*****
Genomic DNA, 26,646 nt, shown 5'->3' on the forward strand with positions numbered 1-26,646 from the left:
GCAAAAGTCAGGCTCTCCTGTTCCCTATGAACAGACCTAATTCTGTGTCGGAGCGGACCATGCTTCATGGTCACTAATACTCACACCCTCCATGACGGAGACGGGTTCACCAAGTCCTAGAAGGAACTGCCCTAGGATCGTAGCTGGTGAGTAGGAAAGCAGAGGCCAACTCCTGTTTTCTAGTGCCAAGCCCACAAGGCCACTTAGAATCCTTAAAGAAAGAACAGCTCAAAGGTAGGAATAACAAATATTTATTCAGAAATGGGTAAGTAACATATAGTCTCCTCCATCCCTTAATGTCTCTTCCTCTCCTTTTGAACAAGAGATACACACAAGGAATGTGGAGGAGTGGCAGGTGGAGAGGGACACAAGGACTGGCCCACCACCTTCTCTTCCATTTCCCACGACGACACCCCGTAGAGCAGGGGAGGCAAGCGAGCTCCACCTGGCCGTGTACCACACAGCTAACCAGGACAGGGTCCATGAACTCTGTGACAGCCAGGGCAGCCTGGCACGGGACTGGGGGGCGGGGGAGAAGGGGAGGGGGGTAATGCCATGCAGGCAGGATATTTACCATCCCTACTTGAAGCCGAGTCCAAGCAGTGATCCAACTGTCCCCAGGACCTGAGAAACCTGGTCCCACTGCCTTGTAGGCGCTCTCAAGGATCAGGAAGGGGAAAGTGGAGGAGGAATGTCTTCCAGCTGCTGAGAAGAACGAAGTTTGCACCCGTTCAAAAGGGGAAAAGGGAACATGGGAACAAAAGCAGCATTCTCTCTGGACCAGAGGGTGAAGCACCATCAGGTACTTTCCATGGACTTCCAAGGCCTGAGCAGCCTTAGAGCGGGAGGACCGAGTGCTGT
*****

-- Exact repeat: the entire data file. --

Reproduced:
Genomic DNA, 26,646 nt, shown 5'->3' on the forward strand with positions numbered 1-26,646 from the left:
GCAAAAGTCAGGCTCTCCTGTTCCCTATGAACAGACCTAATTCTGTGTCGGAGCGGACCATGCTTCATGGTCACTAATACTCACACCCTCCATGACGGAGACGGGTTCACCAAGTCCTAGAAGGAACTGCCCTAGGATCGTAGCTGGTGAGTAGGAAAGCAGAGGCCAACTCCTGTTTTCTAGTGCCAAGCCCACAAGGCCACTTAGAATCCTTAAAGAAAGAACAGCTCAAAGGTAGGAATAACAAATATTTATTCAGAAATGGGTAAGTAACATATAGTCTCCTCCATCCCTTAATGTCTCTTCCTCTCCTTTTGAACAAGAGATACACACAAGGAATGTGGAGGAGTGGCAGGTGGAGAGGGACACAAGGACTGGCCCACCACCTTCTCTTCCATTTCCCACGACGACACCCCGTAGAGCAGGGGAGGCAAGCGAGCTCCACCTGGCCGTGTACCACACAGCTAACCAGGACAGGGTCCATGAACTCTGTGACAGCCAGGGCAGCCTGGCACGGGACTGGGGGGCGGGGGAGAAGGGGAGGGGGGTAATGCCATGCAGGCAGGATATTTACCATCCCTACTTGAAGCCGAGTCCAAGCAGTGATCCAACTGTCCCCAGGACCTGAGAAACCTGGTCCCACTGCCTTGTAGGCGCTCTCAAGGATCAGGAAGGGGAAAGTGGAGGAGGAATGTCTTCCAGCTGCTGAGAAGAACGAAGTTTGCACCCGTTCAAAAGGGGAAAAGGGAACATGGGAACAAAAGCAGCATTCTCTCTGGACCAGAGGGTGAAGCACCATCAGGTACTTTCCATGGACTTCCAAGGCCTGAGCAGCCTTAGAGCGGGAGGACCGAGTGCTGT